Harvard Lampoon Apologizes For Anne Frank Bikini Joke After 300 Harvard Students Sign A Petition Saying They’re Offended


The pitchforks are out and they’re all pointed at members of the Harvard Lampoon. The student-run satire magazine, which has been used as a vehicle for stars like Conan O’Brien and Colin Jost, is in the midst of a full-on apology tour for publishing a joke that prompted over 300 Harvard College students to signed a petition denouncing the humor magazine during finals week, no less.

The joke features an image of Anne Frank’s head superimposed over a busty bikini-clad woman, accompanied with the satirical headline: “Gone Before Her Time: Virtual Aging Technology Shows Us What Anne Frank Would Have Looked Like if She Hadn’t Died.” Under the photo read, “Add this to your list of reasons the Holocaust sucked,”

The minds behind the magazine were flooded with complaints from people from accusing them of being anti-Semitic and trivializing genocide.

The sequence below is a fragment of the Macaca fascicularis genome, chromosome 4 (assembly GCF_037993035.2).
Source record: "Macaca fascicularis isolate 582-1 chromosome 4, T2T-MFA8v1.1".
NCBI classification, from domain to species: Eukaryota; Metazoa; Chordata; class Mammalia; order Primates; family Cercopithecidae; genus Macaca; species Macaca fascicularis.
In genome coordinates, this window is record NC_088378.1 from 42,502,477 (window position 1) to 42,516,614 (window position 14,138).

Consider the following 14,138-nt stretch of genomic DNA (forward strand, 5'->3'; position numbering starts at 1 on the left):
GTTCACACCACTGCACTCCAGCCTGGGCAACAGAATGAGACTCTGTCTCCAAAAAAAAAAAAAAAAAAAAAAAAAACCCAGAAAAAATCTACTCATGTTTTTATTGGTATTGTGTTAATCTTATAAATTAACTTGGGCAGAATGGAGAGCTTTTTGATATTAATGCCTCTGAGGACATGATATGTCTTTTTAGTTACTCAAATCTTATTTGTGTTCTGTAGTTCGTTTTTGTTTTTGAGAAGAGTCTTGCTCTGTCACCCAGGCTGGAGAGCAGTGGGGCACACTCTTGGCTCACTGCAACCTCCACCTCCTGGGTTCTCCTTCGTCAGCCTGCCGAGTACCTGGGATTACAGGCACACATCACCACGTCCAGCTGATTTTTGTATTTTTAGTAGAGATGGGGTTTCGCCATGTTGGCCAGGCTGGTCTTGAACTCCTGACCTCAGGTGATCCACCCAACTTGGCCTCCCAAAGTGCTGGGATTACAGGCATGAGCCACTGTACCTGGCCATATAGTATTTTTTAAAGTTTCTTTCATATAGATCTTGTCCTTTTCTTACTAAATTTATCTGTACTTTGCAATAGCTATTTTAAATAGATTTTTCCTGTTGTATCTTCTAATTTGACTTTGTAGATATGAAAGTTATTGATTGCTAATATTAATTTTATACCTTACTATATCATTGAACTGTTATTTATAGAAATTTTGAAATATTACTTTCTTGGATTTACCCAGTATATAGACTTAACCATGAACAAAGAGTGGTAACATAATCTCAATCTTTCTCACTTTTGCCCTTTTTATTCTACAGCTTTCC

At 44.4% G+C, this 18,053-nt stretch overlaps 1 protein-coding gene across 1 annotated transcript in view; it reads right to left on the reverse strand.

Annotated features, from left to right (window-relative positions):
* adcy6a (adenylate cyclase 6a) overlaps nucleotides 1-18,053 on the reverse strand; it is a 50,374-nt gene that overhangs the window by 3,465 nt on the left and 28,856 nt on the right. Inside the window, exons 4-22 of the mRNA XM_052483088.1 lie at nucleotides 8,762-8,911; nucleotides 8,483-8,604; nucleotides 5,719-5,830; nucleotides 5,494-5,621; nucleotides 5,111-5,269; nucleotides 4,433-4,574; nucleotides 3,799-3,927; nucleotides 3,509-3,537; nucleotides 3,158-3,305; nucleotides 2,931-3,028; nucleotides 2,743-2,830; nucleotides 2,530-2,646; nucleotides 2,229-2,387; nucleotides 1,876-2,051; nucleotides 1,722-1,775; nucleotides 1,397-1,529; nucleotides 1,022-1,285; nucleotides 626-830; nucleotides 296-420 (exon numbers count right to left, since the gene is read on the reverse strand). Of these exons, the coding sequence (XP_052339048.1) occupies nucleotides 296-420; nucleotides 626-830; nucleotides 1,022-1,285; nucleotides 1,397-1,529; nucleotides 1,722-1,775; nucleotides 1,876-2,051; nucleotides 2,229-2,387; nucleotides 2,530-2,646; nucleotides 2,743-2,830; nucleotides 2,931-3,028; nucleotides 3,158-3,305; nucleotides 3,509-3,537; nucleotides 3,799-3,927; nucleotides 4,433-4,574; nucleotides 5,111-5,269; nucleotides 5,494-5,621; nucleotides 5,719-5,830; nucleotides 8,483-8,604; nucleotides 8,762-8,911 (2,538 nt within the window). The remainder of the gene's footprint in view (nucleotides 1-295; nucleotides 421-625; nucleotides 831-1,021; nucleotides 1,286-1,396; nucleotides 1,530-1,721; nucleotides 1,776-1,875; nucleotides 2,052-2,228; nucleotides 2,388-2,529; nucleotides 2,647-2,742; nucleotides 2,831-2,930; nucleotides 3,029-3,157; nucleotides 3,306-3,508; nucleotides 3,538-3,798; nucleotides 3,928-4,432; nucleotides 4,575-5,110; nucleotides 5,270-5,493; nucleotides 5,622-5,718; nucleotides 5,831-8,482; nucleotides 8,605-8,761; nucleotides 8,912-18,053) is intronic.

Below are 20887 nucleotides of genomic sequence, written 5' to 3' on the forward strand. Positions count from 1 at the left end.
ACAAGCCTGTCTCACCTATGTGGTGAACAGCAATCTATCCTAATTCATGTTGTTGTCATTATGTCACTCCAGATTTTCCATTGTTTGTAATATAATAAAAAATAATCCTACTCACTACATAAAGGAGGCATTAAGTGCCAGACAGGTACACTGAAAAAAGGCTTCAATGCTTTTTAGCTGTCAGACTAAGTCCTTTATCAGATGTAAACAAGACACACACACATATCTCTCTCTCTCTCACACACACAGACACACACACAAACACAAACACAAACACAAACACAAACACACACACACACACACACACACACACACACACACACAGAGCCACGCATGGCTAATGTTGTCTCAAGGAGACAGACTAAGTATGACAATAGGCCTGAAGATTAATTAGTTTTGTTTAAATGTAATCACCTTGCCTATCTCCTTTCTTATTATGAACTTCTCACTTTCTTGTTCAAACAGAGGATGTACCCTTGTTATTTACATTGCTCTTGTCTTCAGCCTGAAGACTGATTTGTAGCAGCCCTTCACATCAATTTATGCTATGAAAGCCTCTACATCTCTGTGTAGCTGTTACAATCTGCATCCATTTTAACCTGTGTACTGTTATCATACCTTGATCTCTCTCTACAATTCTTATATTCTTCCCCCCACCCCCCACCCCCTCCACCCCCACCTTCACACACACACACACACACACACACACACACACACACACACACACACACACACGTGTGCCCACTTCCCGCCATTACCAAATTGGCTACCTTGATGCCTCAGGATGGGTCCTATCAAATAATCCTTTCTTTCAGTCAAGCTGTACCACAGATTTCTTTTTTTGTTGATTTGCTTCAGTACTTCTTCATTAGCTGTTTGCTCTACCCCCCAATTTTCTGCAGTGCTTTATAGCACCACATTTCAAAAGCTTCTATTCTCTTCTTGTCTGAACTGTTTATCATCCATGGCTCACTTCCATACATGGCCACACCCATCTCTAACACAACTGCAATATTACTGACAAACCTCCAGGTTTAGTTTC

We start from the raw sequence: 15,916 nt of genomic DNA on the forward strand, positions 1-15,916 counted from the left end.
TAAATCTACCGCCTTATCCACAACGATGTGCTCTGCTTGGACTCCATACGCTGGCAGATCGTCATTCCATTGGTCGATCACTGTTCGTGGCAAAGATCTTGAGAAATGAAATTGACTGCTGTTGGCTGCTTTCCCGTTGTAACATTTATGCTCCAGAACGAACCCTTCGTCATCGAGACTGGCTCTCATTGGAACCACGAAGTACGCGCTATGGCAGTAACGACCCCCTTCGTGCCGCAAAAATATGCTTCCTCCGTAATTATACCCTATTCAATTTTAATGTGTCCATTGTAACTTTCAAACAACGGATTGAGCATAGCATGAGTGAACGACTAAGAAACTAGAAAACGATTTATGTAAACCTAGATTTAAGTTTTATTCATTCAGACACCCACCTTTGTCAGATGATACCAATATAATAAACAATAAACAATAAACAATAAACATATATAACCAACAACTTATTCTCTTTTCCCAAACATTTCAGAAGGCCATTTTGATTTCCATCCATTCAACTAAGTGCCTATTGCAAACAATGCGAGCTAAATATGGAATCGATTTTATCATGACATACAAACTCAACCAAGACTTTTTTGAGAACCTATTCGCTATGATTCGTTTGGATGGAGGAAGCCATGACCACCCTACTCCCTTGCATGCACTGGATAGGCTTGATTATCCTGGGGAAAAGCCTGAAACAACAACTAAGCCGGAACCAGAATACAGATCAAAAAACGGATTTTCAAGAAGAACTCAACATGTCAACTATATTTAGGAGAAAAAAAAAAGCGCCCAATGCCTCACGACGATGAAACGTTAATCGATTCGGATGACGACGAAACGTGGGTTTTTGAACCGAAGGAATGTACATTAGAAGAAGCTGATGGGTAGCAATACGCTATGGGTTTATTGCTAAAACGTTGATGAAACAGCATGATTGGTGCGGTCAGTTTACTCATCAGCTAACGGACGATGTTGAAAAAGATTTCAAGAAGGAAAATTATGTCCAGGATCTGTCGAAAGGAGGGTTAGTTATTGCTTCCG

University spokesman Aaron Goldman said in a statement Wednesday to The New York Post that the cartoon was “deeply offensive.”

“It is not aligned with the values that Harvard College works tirelessly to promote, and we have already begun discussions with the students and organization involved to ensure that appropriate action is taken.”

Nicholas S. Grundlingh and Jack G. Stovitz, the magazine’s Co-Presidents, and Liana A. Spiro, the Issue Editor, released a statement on the Lampoon website apologizing for the joke:

“We as individuals and we as an organization would like to apologize for our negligence in allowing this piece to be created for and printed in our latest issue,” the statement reads. “We are sorry for any harm we have caused. Furthermore, we want to both affirm and emphasize that the Lampoon condemns any and all forms of anti-Semitism.”

The statement went on to claim that the organization will restructure its review process going forward to prevent hurting people’s feelings going forward.

If there’s a silver lining for the Lampoon, it’s that the incident occurred during finals week before everyone leaves for the summer. It will be forgotten the second that bell rings and they’ll all find something else to condemn.

[h/t New York Post]

Matt Keohan Avatar
Matt’s love of writing was born during a sixth grade assembly when it was announced that his essay titled “Why Drugs Are Bad” had taken first prize in D.A.R.E.’s grade-wide contest. The anti-drug people gave him a $50 savings bond for his brave contribution to crime-fighting, and upon the bond’s maturity 10 years later, he used it to buy his very first bag of marijuana.